Cris Mora (born 1984 in Manila) is a Filipino-Canadian artist and cultural worker. He was born in Manila in 1984 and moved to Toronto at the ageof four. Mora studied painting, drawing, printmaking and photography at the University of Western Ontario in Canada. In addition to his art practice, Mora is also an experienced cultural worker. He has worked as a registrar for Newzones Gallery, a commercial gallery in Canada; the exhibition designer for the Singapore Tyler Print Institute; and as an estimator for Momart, a London based Art-Logistics Company. Mora has exhibited in Canada, Singapore and the Philippines. He currently lives and works in Manila, where he went on a personal as well as cultural research to explore the “Filipino experience” and learn to understand why his parents emigrated to Canada from there. His research is also about understanding the “collective trauma” of many Filippinos, who are confronted with problems such as corruption, state violence and urban decline, which is an important reason for the exodus from the country. Cris Mora mainly uses found materials in his work, which are often charged with socio-political importance. In addition to the topic of the “Filipino experience”, he deals with hybrid identities, reflecting his own multicultural background, which also has German roots: his grandfather named Fritz Falek once emigrated to the Philippines and married a local there. Cris hopes to develop an understanding of German material culture. He plans to merge Filipino and German objects, textiles and detritus into sculptures, assemblages and installations as a way to giving form to his genealogical research and this exploration of hybridity.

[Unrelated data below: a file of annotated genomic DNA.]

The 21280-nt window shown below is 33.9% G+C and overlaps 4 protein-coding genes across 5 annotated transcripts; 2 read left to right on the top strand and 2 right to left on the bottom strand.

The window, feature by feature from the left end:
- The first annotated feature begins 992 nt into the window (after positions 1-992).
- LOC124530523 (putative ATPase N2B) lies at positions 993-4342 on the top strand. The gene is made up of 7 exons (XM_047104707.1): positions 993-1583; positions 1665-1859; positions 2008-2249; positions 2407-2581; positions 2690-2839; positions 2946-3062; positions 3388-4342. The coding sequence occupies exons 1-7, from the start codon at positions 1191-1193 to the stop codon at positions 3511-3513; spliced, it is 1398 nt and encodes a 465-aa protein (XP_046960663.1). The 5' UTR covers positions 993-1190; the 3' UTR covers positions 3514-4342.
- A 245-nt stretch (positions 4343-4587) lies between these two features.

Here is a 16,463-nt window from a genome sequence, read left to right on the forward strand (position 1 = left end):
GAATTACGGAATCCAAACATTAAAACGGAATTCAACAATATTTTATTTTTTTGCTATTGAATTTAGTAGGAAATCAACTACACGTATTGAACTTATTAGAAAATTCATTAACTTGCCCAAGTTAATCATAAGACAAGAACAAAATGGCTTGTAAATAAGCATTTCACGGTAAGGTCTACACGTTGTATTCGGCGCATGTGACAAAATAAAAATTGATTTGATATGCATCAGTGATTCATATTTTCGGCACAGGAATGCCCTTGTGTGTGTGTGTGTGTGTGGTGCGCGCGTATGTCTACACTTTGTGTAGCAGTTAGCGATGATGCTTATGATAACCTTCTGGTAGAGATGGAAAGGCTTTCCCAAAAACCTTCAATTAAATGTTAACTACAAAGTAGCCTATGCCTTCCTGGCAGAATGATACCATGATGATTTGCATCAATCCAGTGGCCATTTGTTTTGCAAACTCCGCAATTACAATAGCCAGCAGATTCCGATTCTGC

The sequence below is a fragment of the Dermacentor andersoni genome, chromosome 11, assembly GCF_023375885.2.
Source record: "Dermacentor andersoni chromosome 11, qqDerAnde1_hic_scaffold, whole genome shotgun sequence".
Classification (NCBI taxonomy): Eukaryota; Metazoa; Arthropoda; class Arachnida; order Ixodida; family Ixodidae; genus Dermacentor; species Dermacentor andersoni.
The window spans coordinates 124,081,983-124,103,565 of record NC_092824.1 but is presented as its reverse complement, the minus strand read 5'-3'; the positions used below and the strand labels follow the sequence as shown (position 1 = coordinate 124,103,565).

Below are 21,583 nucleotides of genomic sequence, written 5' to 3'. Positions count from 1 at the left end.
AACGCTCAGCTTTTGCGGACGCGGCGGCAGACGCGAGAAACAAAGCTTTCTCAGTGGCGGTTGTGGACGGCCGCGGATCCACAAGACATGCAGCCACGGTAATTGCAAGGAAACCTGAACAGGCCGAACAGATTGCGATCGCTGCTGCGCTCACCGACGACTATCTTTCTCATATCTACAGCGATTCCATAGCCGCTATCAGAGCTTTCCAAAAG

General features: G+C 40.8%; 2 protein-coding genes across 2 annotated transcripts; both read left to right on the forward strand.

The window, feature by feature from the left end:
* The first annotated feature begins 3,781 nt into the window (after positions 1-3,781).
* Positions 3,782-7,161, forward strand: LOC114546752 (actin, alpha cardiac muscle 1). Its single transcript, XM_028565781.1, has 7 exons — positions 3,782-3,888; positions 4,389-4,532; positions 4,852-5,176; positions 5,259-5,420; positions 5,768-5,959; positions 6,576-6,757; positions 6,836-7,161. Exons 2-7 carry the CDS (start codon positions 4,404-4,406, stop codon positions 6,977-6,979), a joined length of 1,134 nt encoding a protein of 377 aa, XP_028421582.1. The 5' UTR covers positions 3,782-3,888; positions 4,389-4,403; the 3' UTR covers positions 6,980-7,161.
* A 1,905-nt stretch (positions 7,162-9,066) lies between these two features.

Jevon Chandra (born 1991 in Singapore) is an artist, sound designer, and cultural worker. Drawing inspiration from therapeutic and peer counselling approaches, his art practice estimates the (mis)translations that occur between thought, theory, and praxis, as sometimes seen in acts of caring, meaning-making, and holding faith. As a cultural worker, his time is divided between leading community-oriented activities, crafting outreach programs, and designing booklets for art-going audiences. Part of socially-engaged arts collective Brack, his preoccupations also unfold in the form workshops and public interventions, seeking to outline an ethics of congregation, polytemporality, and other-centredness. In Leipzig, Jevon Chandra wants to concentrate on his project “Be Still, My Soul”, which deals with faith, crisis and meaning and refers to the German hymn “Silence, my will, your Jesus helps win”, which for Jevon is of personal importance. The exploration of the German church music tradition and the special role of the church in the GDR are of special interest in this project, as are Jevon’s fundamental questions: What forms belief? What do we worship? How do we practice faith, religious or otherwise – indeed, what is praxis?
The work of Vietnamese artist Ngyuen Thi Thanh Mai (born 1983 in Ha Tai/Hanoi, lives and works in Hue, Vietnam) explores cultural and sexual identity and addresses issues of origin, belonging and migration. In Hue most people still live in a traditional way. Women have to fit in the traditional housewife stereotype of being obedient, soft-spoken, gentle, and faithful. Sexuality is a taboo subject in this society. At school and at home, there is very limited sex education, which means that girls especially are left to discover their own body alone. All that social pressure creates in many women an irrational sense of fear and discomfort towards our body. Many women of my generation share the same sentiments. It is still a challenge for us to speak openly about our fears and desires. Nguyen’s works, particularly her many installations that make use of a variety of media, show a consistent concern with the taboo issues of sexuality and femininity and with the relationship between body, memory and violence. Recently, she had also turned her attention to other, broader concerns, including migration and national identity. Yet the notion of struggle and an attention to the difficult and oppressed feelings remains central to her practice.